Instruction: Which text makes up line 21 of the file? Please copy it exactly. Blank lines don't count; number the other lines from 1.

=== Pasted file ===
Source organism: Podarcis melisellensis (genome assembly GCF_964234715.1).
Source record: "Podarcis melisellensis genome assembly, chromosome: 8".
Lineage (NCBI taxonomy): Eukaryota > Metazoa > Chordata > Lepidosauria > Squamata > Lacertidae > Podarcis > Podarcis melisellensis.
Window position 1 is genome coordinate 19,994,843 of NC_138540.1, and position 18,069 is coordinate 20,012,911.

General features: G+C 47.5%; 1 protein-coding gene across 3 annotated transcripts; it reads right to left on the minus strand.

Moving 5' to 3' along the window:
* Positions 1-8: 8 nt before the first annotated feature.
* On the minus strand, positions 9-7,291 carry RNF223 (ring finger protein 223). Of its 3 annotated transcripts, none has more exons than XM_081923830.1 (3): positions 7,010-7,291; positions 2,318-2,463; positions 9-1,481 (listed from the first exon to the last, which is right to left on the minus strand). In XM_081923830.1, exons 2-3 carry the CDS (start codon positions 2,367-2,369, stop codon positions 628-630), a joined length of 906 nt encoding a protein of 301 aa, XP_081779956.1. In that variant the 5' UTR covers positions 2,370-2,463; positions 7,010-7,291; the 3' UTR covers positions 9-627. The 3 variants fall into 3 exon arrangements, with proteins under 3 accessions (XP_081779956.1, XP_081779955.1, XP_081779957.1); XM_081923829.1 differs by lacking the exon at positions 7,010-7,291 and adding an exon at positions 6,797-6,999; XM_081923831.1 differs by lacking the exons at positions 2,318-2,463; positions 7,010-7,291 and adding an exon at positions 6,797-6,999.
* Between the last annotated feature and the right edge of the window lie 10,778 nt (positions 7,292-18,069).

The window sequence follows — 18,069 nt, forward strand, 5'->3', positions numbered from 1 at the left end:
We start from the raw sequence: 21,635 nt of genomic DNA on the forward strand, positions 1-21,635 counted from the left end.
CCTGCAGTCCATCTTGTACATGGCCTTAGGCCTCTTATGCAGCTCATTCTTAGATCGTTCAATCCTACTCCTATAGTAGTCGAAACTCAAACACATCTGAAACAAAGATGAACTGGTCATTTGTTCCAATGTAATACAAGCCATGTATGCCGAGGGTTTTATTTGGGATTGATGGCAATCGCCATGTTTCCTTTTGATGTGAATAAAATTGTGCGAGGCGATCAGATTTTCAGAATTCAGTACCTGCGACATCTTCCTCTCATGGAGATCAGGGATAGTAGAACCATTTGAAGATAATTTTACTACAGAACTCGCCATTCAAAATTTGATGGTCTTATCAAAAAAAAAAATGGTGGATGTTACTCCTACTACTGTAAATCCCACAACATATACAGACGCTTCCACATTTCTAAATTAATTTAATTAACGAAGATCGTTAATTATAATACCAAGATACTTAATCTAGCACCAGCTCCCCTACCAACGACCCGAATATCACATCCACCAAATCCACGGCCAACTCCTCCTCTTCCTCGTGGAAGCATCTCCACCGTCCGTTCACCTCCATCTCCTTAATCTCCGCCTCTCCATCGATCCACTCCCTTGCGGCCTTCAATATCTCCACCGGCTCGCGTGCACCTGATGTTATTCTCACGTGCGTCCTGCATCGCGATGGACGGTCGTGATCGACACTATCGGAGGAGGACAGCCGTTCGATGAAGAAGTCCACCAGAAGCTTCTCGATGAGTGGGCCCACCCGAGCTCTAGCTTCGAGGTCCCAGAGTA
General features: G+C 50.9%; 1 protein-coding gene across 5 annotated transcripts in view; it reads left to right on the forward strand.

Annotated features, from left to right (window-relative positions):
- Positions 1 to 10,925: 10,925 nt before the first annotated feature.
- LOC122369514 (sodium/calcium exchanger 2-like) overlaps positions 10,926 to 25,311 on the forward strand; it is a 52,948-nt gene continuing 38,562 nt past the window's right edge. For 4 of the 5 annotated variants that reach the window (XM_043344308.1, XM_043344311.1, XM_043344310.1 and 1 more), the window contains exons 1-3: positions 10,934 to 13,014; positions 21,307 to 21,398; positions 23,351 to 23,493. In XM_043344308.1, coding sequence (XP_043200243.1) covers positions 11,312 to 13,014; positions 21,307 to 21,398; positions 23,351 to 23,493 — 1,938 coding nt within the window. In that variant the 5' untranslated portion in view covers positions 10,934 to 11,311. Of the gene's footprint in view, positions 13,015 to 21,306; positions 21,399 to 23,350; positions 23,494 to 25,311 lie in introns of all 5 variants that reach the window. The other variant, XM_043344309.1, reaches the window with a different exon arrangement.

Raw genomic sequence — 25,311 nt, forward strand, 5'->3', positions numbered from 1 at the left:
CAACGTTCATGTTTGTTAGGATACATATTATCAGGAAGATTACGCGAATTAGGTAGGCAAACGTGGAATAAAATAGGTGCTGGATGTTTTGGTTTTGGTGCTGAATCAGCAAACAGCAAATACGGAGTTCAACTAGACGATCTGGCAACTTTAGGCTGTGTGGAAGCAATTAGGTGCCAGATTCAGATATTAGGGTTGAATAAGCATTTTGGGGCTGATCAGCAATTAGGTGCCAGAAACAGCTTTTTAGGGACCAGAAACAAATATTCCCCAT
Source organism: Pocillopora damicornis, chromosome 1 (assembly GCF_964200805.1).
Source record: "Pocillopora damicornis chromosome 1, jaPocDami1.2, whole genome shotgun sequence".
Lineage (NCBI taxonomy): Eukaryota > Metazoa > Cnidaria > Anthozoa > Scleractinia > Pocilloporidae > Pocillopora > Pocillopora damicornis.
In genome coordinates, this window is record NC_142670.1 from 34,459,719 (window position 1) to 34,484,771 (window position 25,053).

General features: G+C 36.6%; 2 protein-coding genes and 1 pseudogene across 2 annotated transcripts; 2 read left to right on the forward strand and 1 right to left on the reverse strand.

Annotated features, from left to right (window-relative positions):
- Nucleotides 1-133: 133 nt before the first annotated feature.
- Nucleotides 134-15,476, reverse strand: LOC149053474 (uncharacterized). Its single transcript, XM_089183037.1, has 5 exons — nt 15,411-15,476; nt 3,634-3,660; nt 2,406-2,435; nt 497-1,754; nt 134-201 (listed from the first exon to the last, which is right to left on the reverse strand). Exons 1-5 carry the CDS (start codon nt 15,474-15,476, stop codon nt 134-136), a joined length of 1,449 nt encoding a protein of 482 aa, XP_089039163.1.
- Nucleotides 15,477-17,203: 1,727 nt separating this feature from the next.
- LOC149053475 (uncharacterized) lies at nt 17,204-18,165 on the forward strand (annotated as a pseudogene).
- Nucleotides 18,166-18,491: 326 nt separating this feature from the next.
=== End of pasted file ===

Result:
Lineage (NCBI taxonomy): Eukaryota > Metazoa > Cnidaria > Anthozoa > Scleractinia > Pocilloporidae > Pocillopora > Pocillopora damicornis.